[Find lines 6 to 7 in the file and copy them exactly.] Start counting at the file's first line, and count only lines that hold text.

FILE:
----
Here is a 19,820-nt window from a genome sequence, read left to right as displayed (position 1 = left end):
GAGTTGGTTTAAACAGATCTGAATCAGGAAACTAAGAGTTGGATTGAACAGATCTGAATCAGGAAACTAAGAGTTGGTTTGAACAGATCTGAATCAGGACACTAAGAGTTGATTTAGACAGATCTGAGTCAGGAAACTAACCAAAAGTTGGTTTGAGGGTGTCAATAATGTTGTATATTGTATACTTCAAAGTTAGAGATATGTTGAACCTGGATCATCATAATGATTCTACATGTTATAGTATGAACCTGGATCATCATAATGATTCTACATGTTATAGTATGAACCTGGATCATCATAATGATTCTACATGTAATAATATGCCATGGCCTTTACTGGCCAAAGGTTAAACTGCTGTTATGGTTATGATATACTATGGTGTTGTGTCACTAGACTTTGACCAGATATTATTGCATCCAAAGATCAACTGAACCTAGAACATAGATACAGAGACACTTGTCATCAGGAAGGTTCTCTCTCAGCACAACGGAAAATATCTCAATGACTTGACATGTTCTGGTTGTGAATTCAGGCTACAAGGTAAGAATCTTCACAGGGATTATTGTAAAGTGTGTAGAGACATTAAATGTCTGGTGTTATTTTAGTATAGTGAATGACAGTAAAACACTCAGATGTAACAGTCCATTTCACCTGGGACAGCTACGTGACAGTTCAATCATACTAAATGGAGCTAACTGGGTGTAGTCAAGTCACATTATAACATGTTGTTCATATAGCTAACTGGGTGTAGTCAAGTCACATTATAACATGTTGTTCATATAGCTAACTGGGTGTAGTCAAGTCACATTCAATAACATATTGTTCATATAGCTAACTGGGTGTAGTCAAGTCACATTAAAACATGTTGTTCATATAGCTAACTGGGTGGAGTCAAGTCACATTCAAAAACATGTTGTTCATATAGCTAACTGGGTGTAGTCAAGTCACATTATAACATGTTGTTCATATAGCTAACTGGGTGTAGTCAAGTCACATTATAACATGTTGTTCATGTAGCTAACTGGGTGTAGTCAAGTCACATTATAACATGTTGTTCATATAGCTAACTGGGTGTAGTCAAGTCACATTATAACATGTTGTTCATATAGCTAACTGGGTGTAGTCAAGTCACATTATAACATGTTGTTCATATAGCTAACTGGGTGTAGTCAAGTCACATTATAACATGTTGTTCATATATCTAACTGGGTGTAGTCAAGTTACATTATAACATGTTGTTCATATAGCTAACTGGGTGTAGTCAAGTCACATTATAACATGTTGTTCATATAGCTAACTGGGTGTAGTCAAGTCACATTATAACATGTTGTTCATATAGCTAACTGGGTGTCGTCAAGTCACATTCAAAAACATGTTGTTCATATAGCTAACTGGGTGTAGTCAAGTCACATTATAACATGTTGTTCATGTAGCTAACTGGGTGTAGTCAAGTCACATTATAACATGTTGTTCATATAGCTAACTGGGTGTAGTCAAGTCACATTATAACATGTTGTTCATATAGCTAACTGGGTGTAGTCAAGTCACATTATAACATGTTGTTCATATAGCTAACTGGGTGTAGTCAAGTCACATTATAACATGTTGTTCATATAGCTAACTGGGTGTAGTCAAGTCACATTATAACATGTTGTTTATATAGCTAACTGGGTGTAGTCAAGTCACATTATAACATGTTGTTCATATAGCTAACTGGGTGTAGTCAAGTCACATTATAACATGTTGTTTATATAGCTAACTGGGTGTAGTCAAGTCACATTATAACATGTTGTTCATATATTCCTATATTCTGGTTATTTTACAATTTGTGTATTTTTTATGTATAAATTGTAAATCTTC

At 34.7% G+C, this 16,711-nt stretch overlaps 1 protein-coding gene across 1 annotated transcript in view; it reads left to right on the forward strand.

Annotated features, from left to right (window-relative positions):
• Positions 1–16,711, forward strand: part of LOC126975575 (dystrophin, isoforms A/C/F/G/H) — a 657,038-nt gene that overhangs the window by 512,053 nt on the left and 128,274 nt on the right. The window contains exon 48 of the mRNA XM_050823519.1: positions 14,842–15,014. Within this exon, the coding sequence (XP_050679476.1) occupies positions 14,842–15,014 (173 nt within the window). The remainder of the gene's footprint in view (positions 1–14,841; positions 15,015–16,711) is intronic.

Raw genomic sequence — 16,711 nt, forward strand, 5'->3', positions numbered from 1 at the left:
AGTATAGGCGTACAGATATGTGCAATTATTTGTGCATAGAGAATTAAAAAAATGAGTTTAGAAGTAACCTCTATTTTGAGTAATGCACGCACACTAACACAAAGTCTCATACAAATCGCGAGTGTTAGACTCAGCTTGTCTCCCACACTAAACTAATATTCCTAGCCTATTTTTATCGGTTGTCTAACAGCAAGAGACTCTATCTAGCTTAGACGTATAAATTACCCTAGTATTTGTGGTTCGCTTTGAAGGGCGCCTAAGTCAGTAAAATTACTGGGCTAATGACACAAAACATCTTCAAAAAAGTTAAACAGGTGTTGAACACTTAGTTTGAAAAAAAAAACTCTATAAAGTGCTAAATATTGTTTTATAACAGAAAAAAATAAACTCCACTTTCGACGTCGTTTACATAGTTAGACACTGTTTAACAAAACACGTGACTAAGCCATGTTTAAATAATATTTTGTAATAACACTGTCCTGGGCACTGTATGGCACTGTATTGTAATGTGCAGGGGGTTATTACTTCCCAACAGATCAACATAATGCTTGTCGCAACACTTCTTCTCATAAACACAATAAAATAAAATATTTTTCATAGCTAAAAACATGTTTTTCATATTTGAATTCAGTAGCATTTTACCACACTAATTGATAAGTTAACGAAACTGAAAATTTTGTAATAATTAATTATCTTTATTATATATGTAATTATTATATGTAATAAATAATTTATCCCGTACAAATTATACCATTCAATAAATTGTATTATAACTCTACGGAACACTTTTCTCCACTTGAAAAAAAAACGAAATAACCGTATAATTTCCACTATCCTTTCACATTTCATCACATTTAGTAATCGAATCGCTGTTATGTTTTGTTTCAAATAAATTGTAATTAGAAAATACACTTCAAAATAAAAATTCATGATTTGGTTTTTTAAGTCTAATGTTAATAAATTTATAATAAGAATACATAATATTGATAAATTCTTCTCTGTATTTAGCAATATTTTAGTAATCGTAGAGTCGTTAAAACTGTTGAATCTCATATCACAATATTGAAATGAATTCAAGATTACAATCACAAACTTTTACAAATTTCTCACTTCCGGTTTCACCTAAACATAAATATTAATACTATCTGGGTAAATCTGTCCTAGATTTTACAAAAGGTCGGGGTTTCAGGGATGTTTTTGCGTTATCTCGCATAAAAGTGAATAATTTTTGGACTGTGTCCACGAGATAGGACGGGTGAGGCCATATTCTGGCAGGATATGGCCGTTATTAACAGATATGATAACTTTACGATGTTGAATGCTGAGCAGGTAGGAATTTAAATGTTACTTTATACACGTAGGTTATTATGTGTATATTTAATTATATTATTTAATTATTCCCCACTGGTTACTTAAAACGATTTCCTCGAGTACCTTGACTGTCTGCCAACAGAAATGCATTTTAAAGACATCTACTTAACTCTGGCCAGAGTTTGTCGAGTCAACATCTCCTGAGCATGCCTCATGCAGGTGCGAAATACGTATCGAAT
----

Raw genomic sequence — 16,711 nt, forward strand, 5'->3', positions numbered from 1 at the left:
AGTATAGGCGTACAGATATGTGCAATTATTTGTGCATAGAGAATTAAAAAAATGAGTTTAGAAGTAACCTCTATTTTGAGTAATGCACGCACACTAACACAAAGTCTCATACAAATCGCGAGTGTTAGACTCAGCTTGTCTCCCACACTAAACTAATATTCCTAGCCTATTTTTATCGGTTGTCTAACAGCAAGAGACTCTATCTAGCTTAGACGTATAAATTACCCTAGTATTTGTGGTTCGCTTTGAAGGGCGCCTAAGTCAGTAAAATTACTGGGCTAATGACACAAAACATCTTCAAAAAAGTTAAACAGGTGTTGAACACTTAGTTTGAAAAAAAAAACTCTATAAAGTGCTAAATATTGTTTTATAACAGAAAAAAATAAACTCCACTTTCGACGTCGTTTACATAGTTAGACACTGTTTAACAAAACACGTGACTAAGCCATGTTTAAATAATATTTTGTAATAACACTGTCCTGGGCACTGTATGGCACTGTATTGTAATGTGCAGGGGGTTATTACTTCCCAACAGATCAACATAATGCTTGTCGCAACACTTCTTCTCATAAACACAATAAAATAAAATATTTTTCATAGCTAAAAACATGTTTTTCATATTTGAATTCAGTAGCATTTTACCACACTAATTGATAAGTTAACGAAACTGAAAATTTTGTAATAATTAATTATCTTTATTATATATGTAATTATTATATGTAATAAATAATTTATCCCGTACAAATTATACCATTCAATAAATTGTATTATAACTCTACGGAACACTTTTCTCCACTTGAAAAAAAAACGAAATAACCGTATAATTTCCACTATCCTTTCACATTTCATCACATTTAGTAATCGAATCGCTGTTATGTTTTGTTTCAAATAAATTGTAATTAGAAAATACACTTCAAAATAAAAATTCATGATTTGGTTTTTTAAGTCTAATGTTAATAAATTTATAATAAGAATACATAATATTGATAAATTCTTCTCTGTATTTAGCAATATTTTAGTAATCGTAGAGTCGTTAAAACTGTTGAATCTCATATCACAATATTGAAATGAATTCAAGATTACAATCACAAACTTTTACAAATTTCTCACTTCCGGTTTCACCTAAACATAAATATTAATACTATCTGGGTAAATCTGTCCTAGATTTTACAAAAGGTCGGGGTTTCAGGGATGTTTTTGCGTTATCTCGCATAAAAGTGAATAATTTTTGGACTGTGTCCACGAGATAGGACGGGTGAGGCCATATTCTGGCAGGATATGGCCGTTATTAACAGATATGATAACTTTACGATGTTGAATGCTGAGCAGGTAGGAATTTAAATGTTACTTTATACACGTAGGTTATTATGTGTATATTTAATTATATTATTTAATTATTCCCCACTGGTTACTTAAAACGATTTCCTCGAGTACCTTGACTGTCTGCCAACAGAAATGCATTTTAAAGACATCTACTTAACTCTGGCCAGAGTTTGTCGAGTCAACATCTCCTGAGCATGCCTCATGCAGGTGCGAAATACGTATCGAAT